2) A press release was sent to select Tokyo journalists, but not otherwise published or uploaded to its website. A copy is available from Greenpeace Japan.

3) In January 2008, Greenpeace began an investigation into insider allegations that organised whale meat embezzlement was being conducted by crew inside Japan's so-called ’scientific‘ whaling programme, which is funded by Japanese taxpayers. The informer was previously involved in the whaling programme, and as a result of his information, Junichi Sato and Toru Suzuki began an investigation, eventually discovering firm proof that cardboard boxes containing whale meat were being secretly shipped to the homes of whaling fleet crew - and then sold for personal profit. Junichi delivered a box of this whale meat to the Tokyo Prosecutors' Office in May 2008, and filed a report of embezzlement. However, the embezzlement investigation was dropped on 20 June - the same day that both men were arrested and then held for 26 days, 23 of which were without charge. They were convicted of theft and trespass on September 6, 2010, and sentenced to one year in prison, suspended for three years. Unexpectedly, on December 22, 2010, the Fisheries Agency of Japan announced that it was reprimanding five of its officials, and giving formal warnings to two senior officials, for accepting whale meat gifts from the industry – further confirming Sato and Suzuki’s accusations of broad-scale corruption. The Tokyo Two, as Sato and Suzuki are known, are currently appealing their conviction, which is due to be heard in the Sendai High Court on May 24, 2011.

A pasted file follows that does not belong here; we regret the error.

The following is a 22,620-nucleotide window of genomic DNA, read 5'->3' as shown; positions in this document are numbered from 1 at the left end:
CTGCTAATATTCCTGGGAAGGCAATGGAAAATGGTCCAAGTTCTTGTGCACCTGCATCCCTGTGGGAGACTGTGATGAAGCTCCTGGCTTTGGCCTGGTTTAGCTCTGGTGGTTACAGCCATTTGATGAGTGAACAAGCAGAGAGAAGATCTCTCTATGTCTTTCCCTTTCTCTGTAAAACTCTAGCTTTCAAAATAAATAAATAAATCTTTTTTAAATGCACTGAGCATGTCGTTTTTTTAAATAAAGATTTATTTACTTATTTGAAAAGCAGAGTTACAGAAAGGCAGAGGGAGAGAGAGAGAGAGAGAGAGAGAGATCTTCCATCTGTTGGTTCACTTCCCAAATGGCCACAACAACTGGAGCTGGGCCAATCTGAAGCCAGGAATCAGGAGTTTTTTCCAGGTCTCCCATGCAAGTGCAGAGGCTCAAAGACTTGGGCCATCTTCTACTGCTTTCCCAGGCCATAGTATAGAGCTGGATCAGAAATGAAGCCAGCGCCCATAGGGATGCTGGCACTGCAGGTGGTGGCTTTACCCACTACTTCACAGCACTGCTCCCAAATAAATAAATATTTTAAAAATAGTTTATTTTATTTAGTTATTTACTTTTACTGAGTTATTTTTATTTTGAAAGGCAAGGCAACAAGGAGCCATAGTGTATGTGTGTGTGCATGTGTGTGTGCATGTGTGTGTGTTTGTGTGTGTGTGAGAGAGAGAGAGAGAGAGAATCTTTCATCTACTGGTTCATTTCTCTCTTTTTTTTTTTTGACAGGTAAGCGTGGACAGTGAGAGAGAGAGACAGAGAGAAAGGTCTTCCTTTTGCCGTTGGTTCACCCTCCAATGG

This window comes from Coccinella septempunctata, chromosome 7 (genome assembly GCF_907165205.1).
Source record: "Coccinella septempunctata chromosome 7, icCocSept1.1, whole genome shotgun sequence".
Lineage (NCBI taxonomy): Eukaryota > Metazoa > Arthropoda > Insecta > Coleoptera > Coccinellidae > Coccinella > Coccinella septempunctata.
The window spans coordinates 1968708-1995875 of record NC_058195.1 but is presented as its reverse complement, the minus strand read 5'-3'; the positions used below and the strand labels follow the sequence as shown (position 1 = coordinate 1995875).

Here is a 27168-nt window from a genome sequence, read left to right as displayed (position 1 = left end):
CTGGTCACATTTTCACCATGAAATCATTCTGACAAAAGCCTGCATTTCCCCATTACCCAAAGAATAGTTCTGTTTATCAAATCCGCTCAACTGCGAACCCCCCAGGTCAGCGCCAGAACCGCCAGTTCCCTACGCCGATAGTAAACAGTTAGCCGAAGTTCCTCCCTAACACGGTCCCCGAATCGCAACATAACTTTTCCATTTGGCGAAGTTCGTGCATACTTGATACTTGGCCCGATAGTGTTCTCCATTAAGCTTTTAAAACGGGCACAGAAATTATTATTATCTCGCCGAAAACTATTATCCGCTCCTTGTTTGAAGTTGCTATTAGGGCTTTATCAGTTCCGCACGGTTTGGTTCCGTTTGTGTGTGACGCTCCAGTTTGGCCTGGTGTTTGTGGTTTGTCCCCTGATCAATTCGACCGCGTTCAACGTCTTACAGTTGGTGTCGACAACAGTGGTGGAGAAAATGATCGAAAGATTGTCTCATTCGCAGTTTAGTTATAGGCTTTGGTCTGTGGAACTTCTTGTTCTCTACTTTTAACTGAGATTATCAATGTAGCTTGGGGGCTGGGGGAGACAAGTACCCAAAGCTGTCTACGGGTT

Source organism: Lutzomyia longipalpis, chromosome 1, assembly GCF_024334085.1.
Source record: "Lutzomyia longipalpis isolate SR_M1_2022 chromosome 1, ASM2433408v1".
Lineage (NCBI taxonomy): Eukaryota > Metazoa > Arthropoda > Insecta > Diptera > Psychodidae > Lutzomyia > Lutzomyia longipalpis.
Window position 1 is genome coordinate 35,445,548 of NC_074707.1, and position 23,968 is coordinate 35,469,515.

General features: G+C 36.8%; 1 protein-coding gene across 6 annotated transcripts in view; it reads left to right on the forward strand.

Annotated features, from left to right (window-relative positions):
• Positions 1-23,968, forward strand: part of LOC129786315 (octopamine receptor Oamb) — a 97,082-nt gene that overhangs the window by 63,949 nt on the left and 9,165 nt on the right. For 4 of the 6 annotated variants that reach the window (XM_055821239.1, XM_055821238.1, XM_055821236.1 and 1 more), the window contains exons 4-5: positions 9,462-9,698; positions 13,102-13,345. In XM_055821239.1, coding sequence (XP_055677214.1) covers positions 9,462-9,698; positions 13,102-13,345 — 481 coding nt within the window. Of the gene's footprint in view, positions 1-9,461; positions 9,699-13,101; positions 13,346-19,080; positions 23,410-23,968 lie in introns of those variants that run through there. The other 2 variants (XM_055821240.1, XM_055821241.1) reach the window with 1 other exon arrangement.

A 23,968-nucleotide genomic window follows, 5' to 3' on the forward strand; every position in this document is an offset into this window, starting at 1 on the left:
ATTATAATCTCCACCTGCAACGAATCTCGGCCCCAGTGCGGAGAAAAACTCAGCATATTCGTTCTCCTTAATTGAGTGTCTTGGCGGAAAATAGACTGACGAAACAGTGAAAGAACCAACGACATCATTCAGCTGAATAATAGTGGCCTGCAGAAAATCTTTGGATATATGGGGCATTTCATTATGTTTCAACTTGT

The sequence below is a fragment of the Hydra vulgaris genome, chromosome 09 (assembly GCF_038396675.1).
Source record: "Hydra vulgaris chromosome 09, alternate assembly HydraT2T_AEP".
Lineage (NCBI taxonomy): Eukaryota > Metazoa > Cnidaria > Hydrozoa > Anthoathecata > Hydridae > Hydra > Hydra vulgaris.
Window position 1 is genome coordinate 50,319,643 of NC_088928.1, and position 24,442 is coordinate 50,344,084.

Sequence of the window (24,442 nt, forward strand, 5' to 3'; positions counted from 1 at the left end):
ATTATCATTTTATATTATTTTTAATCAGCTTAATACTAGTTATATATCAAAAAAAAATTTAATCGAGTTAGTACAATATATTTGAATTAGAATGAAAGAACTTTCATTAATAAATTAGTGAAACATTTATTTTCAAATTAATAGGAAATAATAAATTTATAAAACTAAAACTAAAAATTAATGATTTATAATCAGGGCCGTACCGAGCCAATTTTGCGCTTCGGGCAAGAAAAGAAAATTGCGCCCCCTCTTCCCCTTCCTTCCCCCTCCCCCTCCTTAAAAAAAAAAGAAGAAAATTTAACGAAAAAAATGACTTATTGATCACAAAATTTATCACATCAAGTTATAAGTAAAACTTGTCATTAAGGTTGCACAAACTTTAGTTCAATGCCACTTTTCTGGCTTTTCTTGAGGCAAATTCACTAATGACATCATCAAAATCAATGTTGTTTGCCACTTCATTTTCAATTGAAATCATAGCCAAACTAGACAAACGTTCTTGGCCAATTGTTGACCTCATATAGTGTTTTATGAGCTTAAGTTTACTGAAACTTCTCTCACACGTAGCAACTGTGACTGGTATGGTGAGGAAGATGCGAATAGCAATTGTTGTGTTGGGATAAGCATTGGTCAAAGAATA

More: http://www.greenpeace.org/tokyo-two

4) A report from fisheries newspaper Minato Shinbun on Monday, January 24, 2011 discussed a press conference held on January 20 by Kyodo Senpaku, the Japan Whaling Association, and the Institute of Cetacean Research (ICR), where the three bodies outlined the many serious problems facing the whaling industry. Kazuo Murayama, the CEO of Kyodo Senpaku and the head of the Japan Whaling Association said "annual sales have decreased 30% during the first half of [2010] (fiscal year)" and mentioned that the JWA’s activities may be decreased as a result. The ICR announced that it has reduced the number of its executive directors to one. Yoshihiro Fujise, who was appointed as the first "proper" (he is a scientist promoted from within the ICR, not a retired FAJ executive) Executive Director of ICR since Nov 30 2010, also explained that the financial model of covering the research costs by selling whale meat as a “byproduct” of the research no longer worked.

5) Lloyd’s Seaweb lists the status of the Hiyo Maru, the ship used to refuel the fleet and offload whale meat at sea, as “broken up” as of 2 September 2010. A document given to the International Whaling Commission’s Scientific Committee (SC/62/O17) lists the Yushin-Maru 3 as being dedicated to the sightings survey. Another document (SC/62/O3) reported that in the 2009-10 season, the Yushin-Maru 3 was used only for sightings and did not hunt. The 2009-10 season was the first in which only two catchers were used since the programme began in 1987.

6) Whale meat storage figures:

2010: http://www.market.jafic.or.jp/suisan/

2009 & earlier: http://www.maff.go.jp/j/tokei/kouhyou/suisan_ryutu/reizou_ryutu/index.html#m